Tag: psychology

01
May

Living Without Attachment

MANY REGARD LIVING WITHOUT ATTACHMENT AS A VIRTUE AND SOMETHING TO WHICH TO ASPIRE. But, in my experience no amount of striving, even for those who meditate, can bring you to this state. To strive for such a state is to be attached to it and so paradoxically the very thing sought carries within it a kernel which makes it an inevitable impossibility.

Just over a month ago I was living happily in Turkey. I loved both the people and the climate. Life revolved around domestic chores, servicing the needs of Irem my partner, and twelve year old daughter. Every day I would walk and make some photographs, cook lunch, write a little, wash-up and smile.

It’s now been a couple of years since the day when, whilst wiping up some dishes, I felt the weight of the world lifted from my shoulders and knew that, despite appearances, all is well and as it should be.

Attachment to Prematurely Editing Self-Talk
Simply Reinforces The Ego

With this realization came a detachment from the habitual self-talk in my head. I had listened to this intently in the past and let it create all kinds of emotions within. As a psychotherapist I come across articles by those who suggest we rewrite our self-talk – reframing these words to be more positive. It doesn’t really work because words aren’t the source of anxiety they are, rather, a consequence of it.

The words in my head didn’t stop with the cessation of anxiety. Now, however, I find I have the power to edit and rewrite them without adding a personal level of judgmental stress.

Happy in Hartland

Today celebrates my second week living in Hartland, Devon. I am still lodged in a B & B, but very comfortable here. I was roped into selling books in aid of The Small School, because my daughter is now a pupil. It was a wonderful morning in which I met all manner of sociable people living simple, ecologically-based lives. Certainly, there seemed no sign of the ambitious hurly-burly world of Istanbul where I was just two weeks ago.

I am amazed because the cold, some might say, inclement weather seems to warm my soul.

Abandoning A Mediterranean Beach

How can this be so? The recent past of swimming off a Mediterranean beach already seems a dream of yesterday. It’s fading, whilst life today is three dimensional. Were I attached to the past I would be enduring pain, rather than the bliss that comes from being open to possibility. Such openness is an unexpected quality of living without attachment.

Many in the Non-Dualist community claim we can do nothing to bring about such a way of being. Fundamentally, I agree, but since each of us is simply pure being experiencing a unique mysterious reality bubble in which we appear to be an individual who can make choices there’s no shame in going along with this game of life, provided we don’t get suckered into believing we’re really a person deciding anything.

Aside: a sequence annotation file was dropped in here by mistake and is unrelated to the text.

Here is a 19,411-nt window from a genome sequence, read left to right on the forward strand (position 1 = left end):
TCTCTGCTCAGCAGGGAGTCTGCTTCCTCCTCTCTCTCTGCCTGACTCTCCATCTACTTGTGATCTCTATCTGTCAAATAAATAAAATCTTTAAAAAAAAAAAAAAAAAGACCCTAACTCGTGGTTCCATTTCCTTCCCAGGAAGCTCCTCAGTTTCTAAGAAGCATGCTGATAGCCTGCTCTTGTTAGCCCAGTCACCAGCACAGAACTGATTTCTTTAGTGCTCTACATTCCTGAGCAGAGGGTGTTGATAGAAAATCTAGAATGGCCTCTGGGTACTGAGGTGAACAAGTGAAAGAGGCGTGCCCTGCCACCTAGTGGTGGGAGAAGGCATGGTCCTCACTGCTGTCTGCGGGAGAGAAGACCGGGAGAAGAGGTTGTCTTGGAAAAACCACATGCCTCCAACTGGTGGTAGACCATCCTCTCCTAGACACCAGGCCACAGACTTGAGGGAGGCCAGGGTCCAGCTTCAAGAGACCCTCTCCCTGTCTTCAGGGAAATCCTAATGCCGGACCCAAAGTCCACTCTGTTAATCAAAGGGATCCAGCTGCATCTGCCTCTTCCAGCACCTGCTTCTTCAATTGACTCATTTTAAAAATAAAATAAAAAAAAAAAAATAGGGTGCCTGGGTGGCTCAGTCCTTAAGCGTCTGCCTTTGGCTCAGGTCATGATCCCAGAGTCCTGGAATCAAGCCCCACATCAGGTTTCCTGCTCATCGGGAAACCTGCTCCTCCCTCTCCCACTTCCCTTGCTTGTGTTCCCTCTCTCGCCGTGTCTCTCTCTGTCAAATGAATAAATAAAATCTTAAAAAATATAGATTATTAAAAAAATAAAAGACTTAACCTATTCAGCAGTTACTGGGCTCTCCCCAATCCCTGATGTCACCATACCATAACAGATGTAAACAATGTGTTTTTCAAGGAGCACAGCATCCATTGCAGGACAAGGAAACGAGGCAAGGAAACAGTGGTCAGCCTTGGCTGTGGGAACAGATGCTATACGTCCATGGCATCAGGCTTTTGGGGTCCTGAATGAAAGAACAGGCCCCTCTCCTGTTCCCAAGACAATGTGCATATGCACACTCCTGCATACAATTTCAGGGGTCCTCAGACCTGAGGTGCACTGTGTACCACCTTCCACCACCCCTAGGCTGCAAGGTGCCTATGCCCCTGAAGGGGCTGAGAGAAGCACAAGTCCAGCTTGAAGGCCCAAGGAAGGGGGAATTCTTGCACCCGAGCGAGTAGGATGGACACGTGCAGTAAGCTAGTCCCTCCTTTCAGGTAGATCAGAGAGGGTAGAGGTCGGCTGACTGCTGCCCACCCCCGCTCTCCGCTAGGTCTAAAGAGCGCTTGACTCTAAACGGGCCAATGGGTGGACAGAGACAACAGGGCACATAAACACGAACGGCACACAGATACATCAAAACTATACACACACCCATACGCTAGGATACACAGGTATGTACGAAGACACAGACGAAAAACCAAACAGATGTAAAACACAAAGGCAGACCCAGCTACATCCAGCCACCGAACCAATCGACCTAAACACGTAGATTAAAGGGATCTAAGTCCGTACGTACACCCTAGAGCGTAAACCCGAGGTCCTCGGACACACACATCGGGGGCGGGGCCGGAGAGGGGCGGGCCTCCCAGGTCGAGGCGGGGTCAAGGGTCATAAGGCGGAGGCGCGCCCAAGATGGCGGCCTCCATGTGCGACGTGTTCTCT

Living The Dream

Think of a dream. In it you seem to make choices, even if the normal laws of physics no longer apply, or you have special powers such as the ability to fly. When you awaken, however, you tell yourself it was all a dream. Today I regard everyday reality as also a dream. For me life is like an infinite Russian doll in which being is layered upon being, a dream within a dream, within a dream.

So if you are riddled with attachment and negative self-talk, or believe that the world is a terrible place, why not pretend that you accept that what happens is what happens, eschew making up stories to explain events, and simply attend to what comes along.

Terry Cooper, a former director of Alpha House, the U.K’s first therapeutic community for those suffering addiction problems, once shared with me a metaphor that seems apposite. It dates from days when milk was delivered to people’s doorsteps in bottles.

Terry advised that when milk was delivered we should take it in and keep it fresh. We might put it on tea, or coffee. We could make porridge, or add it to corn-flakes. Later we might bake cakes, or even Yorkshire Pudding, or Welsh Rarebit. If any, then, is left we make a milky pudding. At the end of the day we wash the bottle and leave it on the step to await the morning and a new delivery.

We have choices about how we consume our milk, and even if we choose to wash out the bottle or return it unwashed to the door-step. But what happens at the dairy, or the farm, or in the families of milk or cowmen isn’t our concern, We cannot influence them, or even pretend to do so.

I think this a great metaphor for how to engage with life, even if milk-men now only exist in that dream we call the past.